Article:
As an armchair social scientist, my view of the health of the U.S. economy is partly based on what I can see through my windshield—the interactions in my daily life. My consumer research career gives me some additional insight. And then there’s what catches my eye in the blizzard of headlines. Lately, those headlines seem out of sync with my experience and each other.
A TD Bank survey released last month found that 80% of consumers have changed their spending habits due to inflation. Yet inflation has fallen dramatically, from 9.1% last July to 3.2% this July, a rate above the long-term average but not by an alarming margin. Egg prices, for example, which shot up to nearly $5 a dozen, are back down to about where they were a decade ago.
Yet according to a recent Reuters report, the growing consensus for the holiday season: “Gloomy U.S. Retail Outlook.” That item was dated August 23. Then, on August 31, the same news agency reported, “US consumer spending accelerates.” Meanwhile, at Dollar General, the CEO said this Spring that many of the variety store chain’s customers have to buy their groceries with credit cards and “borrow.”
Jobs remain plentiful, but you wouldn’t know it from some recent headlines. According to CNBC, the latest Bureau of Labor Statistics (BLS) report showed the unemployment rate rising “unexpectedly” to 3.8%. Over at CNN, on the same day, “The US economy continued to add jobs at a robust pace.”
Look behind the headlines, and you will discover buried in the BLS report that unemployment has been unchanged since a year ago, as has the number of unemployed persons. In a separate report, the BLS reports that there are more than 3 million more people employed now than there were a year ago.
Consumer spending may be holding steady, but shoppers are focused on price and have been cutting back on non-essentials. When indulging, the expenditure this year has trended toward travel and entertainment. Outside of groceries and essentials, retailers are having a hard time wooing shoppers into apparel and other aisles full of discretionary, higher-profit merchandise.
As a result, competition among the marquee brands has become fierce. The Thanksgiving “Black Friday” sale is now essentially an anachronism. Instead, retailers have been running aggressive offseason promotions with discounts at some stores as high as 75% on selected items. This summer, Amazon ran a Prime Days sale; Target’s offering was Circle Week; Best Buy's Black Friday in July sale; and a Walmart+ Week. The number of SKUs (individual items) on sale in the second quarter was up 21% from a year earlier, according to a BMO Capital markets report.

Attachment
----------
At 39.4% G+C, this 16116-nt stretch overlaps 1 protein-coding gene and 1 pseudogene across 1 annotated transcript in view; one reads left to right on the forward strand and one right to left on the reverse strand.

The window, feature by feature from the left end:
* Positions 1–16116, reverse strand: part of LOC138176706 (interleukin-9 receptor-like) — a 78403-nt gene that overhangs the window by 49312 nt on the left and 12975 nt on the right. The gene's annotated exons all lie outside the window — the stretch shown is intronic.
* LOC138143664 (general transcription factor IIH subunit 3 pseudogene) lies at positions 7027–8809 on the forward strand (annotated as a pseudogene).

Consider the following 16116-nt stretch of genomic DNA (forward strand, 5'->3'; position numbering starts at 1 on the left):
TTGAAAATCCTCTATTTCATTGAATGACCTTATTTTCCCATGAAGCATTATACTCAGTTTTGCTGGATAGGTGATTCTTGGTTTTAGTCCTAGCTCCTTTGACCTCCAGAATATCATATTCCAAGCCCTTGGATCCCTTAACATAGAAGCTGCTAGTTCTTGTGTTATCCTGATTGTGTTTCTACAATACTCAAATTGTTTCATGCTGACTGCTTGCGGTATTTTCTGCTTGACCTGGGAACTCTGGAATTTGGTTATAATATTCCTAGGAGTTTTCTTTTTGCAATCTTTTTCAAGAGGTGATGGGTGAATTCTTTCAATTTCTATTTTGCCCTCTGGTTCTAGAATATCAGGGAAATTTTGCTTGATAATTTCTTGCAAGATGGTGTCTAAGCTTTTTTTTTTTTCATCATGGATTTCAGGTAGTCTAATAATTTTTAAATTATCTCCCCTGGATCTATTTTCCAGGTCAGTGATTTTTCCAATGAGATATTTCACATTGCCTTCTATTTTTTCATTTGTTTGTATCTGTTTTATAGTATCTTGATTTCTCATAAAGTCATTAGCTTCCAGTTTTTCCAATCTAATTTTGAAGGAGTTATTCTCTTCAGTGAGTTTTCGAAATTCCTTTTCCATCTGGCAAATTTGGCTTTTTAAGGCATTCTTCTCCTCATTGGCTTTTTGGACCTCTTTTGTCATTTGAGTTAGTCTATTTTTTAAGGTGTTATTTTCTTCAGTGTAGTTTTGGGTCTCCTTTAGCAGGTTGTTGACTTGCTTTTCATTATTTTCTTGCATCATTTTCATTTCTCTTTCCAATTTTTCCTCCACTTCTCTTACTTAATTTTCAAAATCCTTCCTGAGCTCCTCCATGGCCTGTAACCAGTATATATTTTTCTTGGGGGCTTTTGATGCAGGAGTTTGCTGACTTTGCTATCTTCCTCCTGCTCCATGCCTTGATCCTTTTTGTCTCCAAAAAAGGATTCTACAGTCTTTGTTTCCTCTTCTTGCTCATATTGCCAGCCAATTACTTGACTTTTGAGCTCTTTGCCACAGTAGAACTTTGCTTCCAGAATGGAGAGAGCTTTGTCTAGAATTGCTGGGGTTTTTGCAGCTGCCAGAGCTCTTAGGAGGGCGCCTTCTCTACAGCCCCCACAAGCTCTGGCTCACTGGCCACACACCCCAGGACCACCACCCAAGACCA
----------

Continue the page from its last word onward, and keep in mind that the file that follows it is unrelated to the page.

Even the auto industry is choking on excess supply. New car prices soared beginning in 2021 to a recent high of nearly $50,000. According to Kelley Blue Book, a research firm that tracks auto markets, this year's prices are weakening, partly because so many consumers can’t afford new cars and because of a global glut in production. Kelley expects auto prices will be coming down this Fall.
If consumers are sticking to the basics and every major mass merchandiser feels the need for continuous promotions to unload excess inventory, you could make a case for the consumer economy being in a recession. Especially when considering that prices for major household expenses like housing and cars are still out of reach for many consumers and that consumer credit card debt has rebounded to pre-pandemic levels.
But then there’s this somewhat jarring headline: “Global luxury market to grow by up to 12% in 2023.” That’s on top of a record year for 2022, according to a forecast by management consultant Bain.
New cars may be unaffordable for many, but Kelley Blue Book recently reported that Americans “continue to buy more luxury cars than the historical norm.” Kelley said the luxury share of the U.S. market was 19.3% in July, “near a record high.”
Drive down the streets of many American towns and cities, and through your windshield, you may be struck, as I have been, by how many shiny, new, behemoth luxury SUVs are parked at the curbs. The retail prices range between $75,000 and $150,000 each. Where, I’ve wondered, is all this money coming from?
One of my other through-the-windshield observations occurred on a recent international business flight, one of many I make each year. On one particular leg of my itinerary, I noticed that business class, which cost $5,000 a seat or more, was packed, but there were many open seats in economy. I marveled that there is so much wealth at the top that spending an extra $3,000 or more for a short transatlantic hop is no big deal.
Income disparity is apparent all around us, thanks to the housing bubble. In just two and a half years (beginning with 2020’s second quarter), the median sales price of a home in the US rose more than 50%, primarily driven by higher-income urbanites fleeing the pandemic for the relative safety of the suburbs. Prices finally peaked at the end of last year and have fallen sharply in this year’s first half.
For my constituency, the retail industry, the future has never been murkier or more rife with hazards. For students of financial history, the pattern is starting to resemble what happened in the first few years of this century when a housing price bubble burst and sent the economy into a deep recession.
What would trigger such a catastrophe? It's probably the same thing that’s triggered them—a “black swan” event like the failure of a major bank or some other economic shock that exposes the bubble we've been living in.
As an armchair social scientist, I hesitate to make predictions, but as a consumer behavior student, it feels like we’re sailing through shark-infested waters.
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